Movie Review: The Angriest Man in Brooklyn
Director: Phil Alden Robinson
Writers: Daniel Taplitz (screenplay), Assi Dayan (based on the film “The 92 Minutes of Mr. Baum” written by)
Stars: Robin Williams, Mila Kunis, Peter Dinklage
Synopsis: A curmudgeonly man is mistakenly told that he has 90 minutes to live by his doctor and promptly sets out to reconcile with his wife, brother and friends in the short time he believes he has left.
The Angriest Man in Brooklyn wastes no time setting it’s mood, when the first scene of the film showcases it’s lead character, Henry Altmann, sitting in his car during rush hour with the most pissed off look of all-time. While director Phil Alden Robinson tries to keep it light, the tone is constant anger and loss of control. Robinson tries to capture the chaos of resentment and reconciliation when life is coming to an end, however it mostly becomes just a punchline. Some scenes feel lazy and he fails to capture any significance from Mila Kunis, which isn’t surprising, but hurts the films foundation. The ending was well handled though, and nails it’s poignancy, despite it not being 100 percent justified.
The story centers around Henry Altmann (Robin Williams), who’s an angry man and lost the happiness life used to give him. In fact, anger is his muse. Once he’s in a car accident, which of course sets him off into the right mood, he goes to the hospital to find out he’s been diagnosed with a brain aneurysm. Instead of being treated by his normal doctor, he’s instead looked at by Dr. Sharon Gill (Kunis), which is a stretch to believe in itself. At any rate, Henry is angry at his diagnosis and forces Dr. Gill to give him a timeline to live and when she panics, she says 90 minutes. As you can imagine, this would put anyone into a dramatic state of reminiscence and reflection. Henry then goes on a journey of reconciling relationships, all while contemplating ways to end his journey on his own terms. While it’s a depressing premise, it’s also compelling and makes you ponder about what your own journey would like. However, and unfortunately, that’s where the compelling nature of the story ends. The characters aren’t grounded in reality and the story moves quickly to absurdity for the sake of “humor”. While most of the jokes fall flat, Williams is naturally funny and comes out well in his rants, which isn’t really meant for humor. All in all, it the story wastes it’s premise, but does have some sentimental moments and the ending was well done.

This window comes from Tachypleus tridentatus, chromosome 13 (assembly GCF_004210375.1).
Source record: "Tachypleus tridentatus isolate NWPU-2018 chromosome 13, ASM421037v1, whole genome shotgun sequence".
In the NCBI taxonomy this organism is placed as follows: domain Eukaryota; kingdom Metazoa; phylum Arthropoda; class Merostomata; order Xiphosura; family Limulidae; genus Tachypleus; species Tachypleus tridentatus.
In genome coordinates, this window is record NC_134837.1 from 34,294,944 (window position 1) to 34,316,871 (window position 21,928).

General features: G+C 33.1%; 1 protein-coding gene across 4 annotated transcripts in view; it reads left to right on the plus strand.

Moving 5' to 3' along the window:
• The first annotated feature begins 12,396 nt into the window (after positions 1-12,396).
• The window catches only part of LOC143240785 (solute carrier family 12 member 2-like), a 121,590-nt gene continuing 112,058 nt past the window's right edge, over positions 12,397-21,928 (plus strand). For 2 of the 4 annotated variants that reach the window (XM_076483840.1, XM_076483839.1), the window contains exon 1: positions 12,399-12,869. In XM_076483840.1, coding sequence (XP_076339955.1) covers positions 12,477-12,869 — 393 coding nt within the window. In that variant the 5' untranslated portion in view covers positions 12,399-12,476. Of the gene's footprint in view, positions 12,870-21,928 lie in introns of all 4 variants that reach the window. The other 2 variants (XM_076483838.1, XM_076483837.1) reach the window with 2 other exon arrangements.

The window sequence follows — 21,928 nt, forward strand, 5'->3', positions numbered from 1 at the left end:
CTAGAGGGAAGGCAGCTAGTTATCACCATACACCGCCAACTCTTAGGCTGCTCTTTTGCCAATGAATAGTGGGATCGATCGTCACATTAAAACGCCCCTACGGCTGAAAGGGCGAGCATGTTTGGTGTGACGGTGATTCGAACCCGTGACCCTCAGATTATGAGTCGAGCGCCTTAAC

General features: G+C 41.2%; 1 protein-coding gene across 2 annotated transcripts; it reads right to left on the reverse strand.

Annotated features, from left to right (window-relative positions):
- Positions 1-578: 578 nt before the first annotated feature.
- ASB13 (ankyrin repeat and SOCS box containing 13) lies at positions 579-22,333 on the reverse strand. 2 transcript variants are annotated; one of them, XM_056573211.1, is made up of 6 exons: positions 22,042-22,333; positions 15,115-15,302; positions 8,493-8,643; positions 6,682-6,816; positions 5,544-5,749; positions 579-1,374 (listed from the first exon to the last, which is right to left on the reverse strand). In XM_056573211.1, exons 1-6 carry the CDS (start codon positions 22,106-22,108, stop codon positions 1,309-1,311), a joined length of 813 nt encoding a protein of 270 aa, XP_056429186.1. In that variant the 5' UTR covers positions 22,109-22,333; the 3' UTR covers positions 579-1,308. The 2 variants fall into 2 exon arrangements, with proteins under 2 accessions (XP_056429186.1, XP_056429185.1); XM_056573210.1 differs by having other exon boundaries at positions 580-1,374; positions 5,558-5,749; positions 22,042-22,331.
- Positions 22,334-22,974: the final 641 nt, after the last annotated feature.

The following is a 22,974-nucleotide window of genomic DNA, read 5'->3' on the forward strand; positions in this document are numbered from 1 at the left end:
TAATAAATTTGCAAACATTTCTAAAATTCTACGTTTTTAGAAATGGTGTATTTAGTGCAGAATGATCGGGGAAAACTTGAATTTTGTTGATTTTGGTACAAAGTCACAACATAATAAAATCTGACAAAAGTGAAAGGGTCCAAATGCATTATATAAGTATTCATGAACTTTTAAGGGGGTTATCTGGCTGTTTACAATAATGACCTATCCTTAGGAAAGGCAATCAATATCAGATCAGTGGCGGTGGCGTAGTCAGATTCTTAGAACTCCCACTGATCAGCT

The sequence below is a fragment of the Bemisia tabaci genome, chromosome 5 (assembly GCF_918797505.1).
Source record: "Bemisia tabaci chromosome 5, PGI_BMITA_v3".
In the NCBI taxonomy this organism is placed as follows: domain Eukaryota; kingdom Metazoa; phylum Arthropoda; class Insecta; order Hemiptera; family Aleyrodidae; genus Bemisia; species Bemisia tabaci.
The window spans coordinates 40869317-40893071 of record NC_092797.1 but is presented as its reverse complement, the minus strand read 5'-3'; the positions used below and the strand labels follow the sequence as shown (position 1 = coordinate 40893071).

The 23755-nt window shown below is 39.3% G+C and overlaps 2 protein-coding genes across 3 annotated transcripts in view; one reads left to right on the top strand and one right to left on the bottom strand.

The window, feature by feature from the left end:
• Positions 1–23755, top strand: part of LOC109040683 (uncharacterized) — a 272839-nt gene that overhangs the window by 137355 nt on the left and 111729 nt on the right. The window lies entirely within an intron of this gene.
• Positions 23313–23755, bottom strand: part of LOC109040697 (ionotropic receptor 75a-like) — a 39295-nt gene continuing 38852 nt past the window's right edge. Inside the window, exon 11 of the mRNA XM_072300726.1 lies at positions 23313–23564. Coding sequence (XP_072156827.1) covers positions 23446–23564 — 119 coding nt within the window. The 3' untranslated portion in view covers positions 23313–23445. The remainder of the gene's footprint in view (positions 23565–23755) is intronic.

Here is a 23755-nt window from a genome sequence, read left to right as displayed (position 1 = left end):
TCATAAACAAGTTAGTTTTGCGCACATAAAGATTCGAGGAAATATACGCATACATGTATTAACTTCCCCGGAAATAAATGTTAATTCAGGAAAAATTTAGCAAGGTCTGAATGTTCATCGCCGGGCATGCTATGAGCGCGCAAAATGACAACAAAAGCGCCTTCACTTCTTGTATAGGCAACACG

This isn’t Robin Williams’ wheelhouse and he lacks a great script, but his natural tendencies for humor carry him far in this film. He channels his inner Lewis Black, let’s loose and really goes for it. While he doesn’t hit every note, there are few that do hit well. His despicableness draws you in just enough, and it’s also compelling to understand why he acts the way he does. Mila Kunis on the other hand is just flat out awful. She’s not believable as a doctor and her character arc with Williams is muddled and has no conviction. While part of it is a script issue, Kunis doesn’t add any value to the character. Peter Dinklage on the other hand was a bright spot. He’s not in the film a ton but when he’s there, he steals the show and is the most grounded character in the film.
Mateo Messina actually has a descent score here and probably made some scenes feel greater than what they actually were. It’s subtle as you would imagine in a film like this, but because the film is very poignant, it does have some legs. It’s not enough to save the film or make it that much better, but it helps a little.
All in all, The Angriest Man in Brooklyn isn’t the worst film I’ve seen all year but it’s certainly a disappointment. I like Williams and he’s not terrible, but the script really held back from a theme that was compelling when it was focused on him and his tragedy. What would you do if you knew you only had 90 minutes to live? Or a week? A tightened script could of done this film wonders, but as is, it’s a mess.